Hambleton, North Yorkshire
Architecturally the chapel and its associated buildings are modest and the chapel itself is mainly a mid-20th century reconstruction. The real importance of the site is a long, largely continuous history of Catholic devotion. In penal times it was a popular destination for pilgrims and it still receives many visitors and Mass is said weekly.
The chapel may originate in the 14th century. In 1397 John of Ingleby was given licence to have Mass said in a chapel which was clearly distinct from the Carthusian Priory nearby. It ‘seems to have been a place of popular appeal even then. It was approached from the Priory by a well-marked route … In close proximity to several English Charterhouses were similar chapels which came to be associated with hermits’ [Gillett, p.1]. Ingleby gave it to the Carthusians in 1398 and they may have lived at the chapel site while Mount Grace Priory was being built. After the arrival of the monks, the chapel also became used as a hermitage.
At the Reformation the monks dispersed in 1539 but John Wilson, the last Prior, had the foresight to lease the chapel and hermitage to relatives and so they continued in Catholic hands. The site remained a popular place of devotion for pilgrims: this seems to have been fuelled by the tradition that it had been used as the resting place of St Margaret Clitherow. Structurally the chapel deteriorated and by 1642 was roofless. Its status remained for in 1665, Lady Juliana Walmsley founded a Franciscan Friary in Osmotherley with the express intention that the friars would attend to the needs of pilgrims to the Lady Chapel. In the 1670s Franciscan friars were being buried at the chapel.
Some time after 1832 the chapel passed out of Catholic hands but it was still visited by local people. In 1952 the Ingleby estate was sold and the Scrope and Eldon families undertook to restore the chapel to use. Archaeological investigation took place in 1954: at this time the walls stood to a height of about 2 metres but with the old east wall largely intact. Eventually, in 1959 restoration began using stone brought from Rosedale Abbey and the chapel was rededicated on 8 September 1961.
At some time after 1969 a window was cut between the chapel and the barn so it could be used as an extension of the chapel. In 1985 the Blessed Sacrament Chapel was built using the foundations of the old hermitage, together with a small cloister connecting it with the Lady Chapel.Chapel and house. Early C16 chapel, mostly rebuilt in C20 and with C20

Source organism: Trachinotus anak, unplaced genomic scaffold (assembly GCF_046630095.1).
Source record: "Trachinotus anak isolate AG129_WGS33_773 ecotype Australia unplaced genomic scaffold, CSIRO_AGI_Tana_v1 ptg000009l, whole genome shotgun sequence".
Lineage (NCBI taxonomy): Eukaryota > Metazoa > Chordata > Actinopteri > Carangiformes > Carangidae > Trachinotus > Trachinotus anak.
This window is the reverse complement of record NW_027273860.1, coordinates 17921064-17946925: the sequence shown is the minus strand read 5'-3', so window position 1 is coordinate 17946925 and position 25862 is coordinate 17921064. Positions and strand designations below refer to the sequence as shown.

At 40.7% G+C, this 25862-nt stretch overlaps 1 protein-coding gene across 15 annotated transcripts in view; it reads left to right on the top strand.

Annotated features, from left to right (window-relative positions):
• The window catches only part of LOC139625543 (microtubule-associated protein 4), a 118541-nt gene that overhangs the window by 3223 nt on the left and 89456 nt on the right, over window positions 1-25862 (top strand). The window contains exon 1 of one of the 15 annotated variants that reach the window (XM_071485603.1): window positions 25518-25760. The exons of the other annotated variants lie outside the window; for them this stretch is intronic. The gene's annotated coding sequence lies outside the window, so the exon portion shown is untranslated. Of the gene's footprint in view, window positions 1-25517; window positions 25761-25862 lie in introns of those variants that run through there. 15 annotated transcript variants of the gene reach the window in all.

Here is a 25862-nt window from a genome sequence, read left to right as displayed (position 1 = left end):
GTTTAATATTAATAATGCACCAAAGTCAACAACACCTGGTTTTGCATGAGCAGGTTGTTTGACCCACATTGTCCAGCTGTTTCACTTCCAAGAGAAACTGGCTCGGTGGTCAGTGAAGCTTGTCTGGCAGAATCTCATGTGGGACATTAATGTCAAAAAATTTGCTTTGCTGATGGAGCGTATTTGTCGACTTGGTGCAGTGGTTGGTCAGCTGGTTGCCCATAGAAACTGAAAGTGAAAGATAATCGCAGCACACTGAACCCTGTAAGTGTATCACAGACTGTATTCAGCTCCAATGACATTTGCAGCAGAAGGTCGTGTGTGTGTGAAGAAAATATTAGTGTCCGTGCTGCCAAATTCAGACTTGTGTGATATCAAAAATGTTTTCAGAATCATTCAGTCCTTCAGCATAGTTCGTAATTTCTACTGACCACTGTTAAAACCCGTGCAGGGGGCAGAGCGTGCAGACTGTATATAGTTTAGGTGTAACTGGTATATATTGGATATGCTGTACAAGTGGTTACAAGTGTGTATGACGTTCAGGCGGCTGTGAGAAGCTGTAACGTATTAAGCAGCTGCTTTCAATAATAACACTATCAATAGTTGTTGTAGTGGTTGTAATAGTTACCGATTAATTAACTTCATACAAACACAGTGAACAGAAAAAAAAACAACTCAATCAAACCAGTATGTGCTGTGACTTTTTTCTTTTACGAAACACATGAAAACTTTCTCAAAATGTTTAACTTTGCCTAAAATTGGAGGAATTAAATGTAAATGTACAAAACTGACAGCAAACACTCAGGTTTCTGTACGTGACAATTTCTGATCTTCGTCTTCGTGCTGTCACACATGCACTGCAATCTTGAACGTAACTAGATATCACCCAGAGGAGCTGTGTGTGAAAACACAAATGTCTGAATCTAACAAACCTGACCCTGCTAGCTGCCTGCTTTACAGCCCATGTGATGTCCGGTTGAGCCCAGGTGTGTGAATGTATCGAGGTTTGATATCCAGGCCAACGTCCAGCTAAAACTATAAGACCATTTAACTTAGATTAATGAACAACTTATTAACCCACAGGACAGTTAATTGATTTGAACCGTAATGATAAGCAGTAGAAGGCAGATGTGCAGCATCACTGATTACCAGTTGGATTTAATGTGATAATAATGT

additions. Chapel has random coursed stone, graduated stone slate roof.
House of coursed squared stone with pantile roof. Chapel of 2 bays,attached
to right is the house of single storey with attics, 2 bays. Chapel: C16,
rebuilt C20. Deep moulded plinth, to west offset diagonal buttresses. To
left-hand bay a board door in original chamfered surround with 4-centred
arch and hoodmould. To right a C20 Perpendicular-type 3-light window. To
left wide stone coping to west gable. West window of 3 lights, C20,
Perpendicular in style. House: mid C19, breaks forward. Central C20 door,
flanked by 2-light mullion windows, all have hoodmoulds. Two 2-light raking
dormers. Stone coping, end stacks. Interior: two C20 hammer-beam roof
trusses. Listed for historic association with Mount Grace Priory. History:
now a Roman Catholic shrine, built originally by a Prior of Mount Grace, it
became a place of Pilgrimage. VCH, II, 24-26.
Architect: Not established. 1959-61 building work carried out by Mr Fred Handley of Helmsley. Plans of 1982 for reordering the chapel and rebuilding the hermitage and building a new cloister are by Walker Forster Architects of Guisborough.
Original Date: 0
Conservation Area: Yes
Listed Grade: II